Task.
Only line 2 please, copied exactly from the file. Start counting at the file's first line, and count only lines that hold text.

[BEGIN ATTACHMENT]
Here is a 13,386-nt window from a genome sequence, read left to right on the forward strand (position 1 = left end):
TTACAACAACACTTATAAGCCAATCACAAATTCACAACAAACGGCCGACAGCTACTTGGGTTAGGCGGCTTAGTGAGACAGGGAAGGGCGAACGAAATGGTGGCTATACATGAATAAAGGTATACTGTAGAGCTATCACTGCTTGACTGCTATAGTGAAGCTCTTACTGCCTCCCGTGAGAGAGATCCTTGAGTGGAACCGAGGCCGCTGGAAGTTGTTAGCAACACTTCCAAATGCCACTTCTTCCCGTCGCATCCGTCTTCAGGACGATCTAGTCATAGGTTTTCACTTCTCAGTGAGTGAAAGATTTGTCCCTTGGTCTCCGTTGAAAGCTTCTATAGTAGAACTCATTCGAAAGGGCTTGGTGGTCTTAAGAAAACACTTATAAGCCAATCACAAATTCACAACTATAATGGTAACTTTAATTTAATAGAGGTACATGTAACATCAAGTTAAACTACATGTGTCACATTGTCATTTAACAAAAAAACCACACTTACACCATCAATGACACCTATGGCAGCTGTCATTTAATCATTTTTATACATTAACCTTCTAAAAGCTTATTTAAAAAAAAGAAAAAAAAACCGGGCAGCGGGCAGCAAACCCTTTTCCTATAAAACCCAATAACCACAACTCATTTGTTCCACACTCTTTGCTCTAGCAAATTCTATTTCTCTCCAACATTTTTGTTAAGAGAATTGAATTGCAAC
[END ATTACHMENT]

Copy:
TTACAACAACACTTATAAGCCAATCACAAATTCACAACAAACGGCCGACAGCTACTTGGGTTAGGCGGCTTAGTGAGACAGGGAAGGGCGAACGAAATGGTGGCTATACATGAATAAAGGTATACTGTAGAGCTATCACTGCTTGACTGCTATAGTGAAGCTCTTACTGCCTCCCGTGAGAGAGATCCTTGAGTGGAACCGAGGCCGCTGGAAGTTGTTAGCAACACTTCCAAATGCCACTTCTTCCCGTCGCATCCGTCTTCAGGACGATCTAGTCATAGGTTTTCACTTCTCAGTGAGTGAAAGATTTGTCCCTTGGTCTCCGTTGAAAGCTTCTATAGTAGAACTCATTCGAAAGGGCTTGGTGGTCTTAAGAAAACACTTATAAGCCAATCACAAATTCACAACTATAATGGTAACTTTAATTTAATAGAGGTACATGTAACATCAAGTTAAACTACATGTGTCACATTGTCATTTAACAAAAAAACCACACTTACACCATCAATGACACCTATGGCAGCTGTCATTTAATCATTTTTATACATTAACCTTCTAAAAGCTTATTTAAAAAAAAGAAAAAAAAACCGGGCAGCGGGCAGCAAACCCTTTTCCTATAAAACCCAATAACCACAACTCATTTGTTCCACACTCTTTGCTCTAGCAAATTCTATTTCTCTCCAACATTTTTGTTAAGAGAATTGAATTGCAAC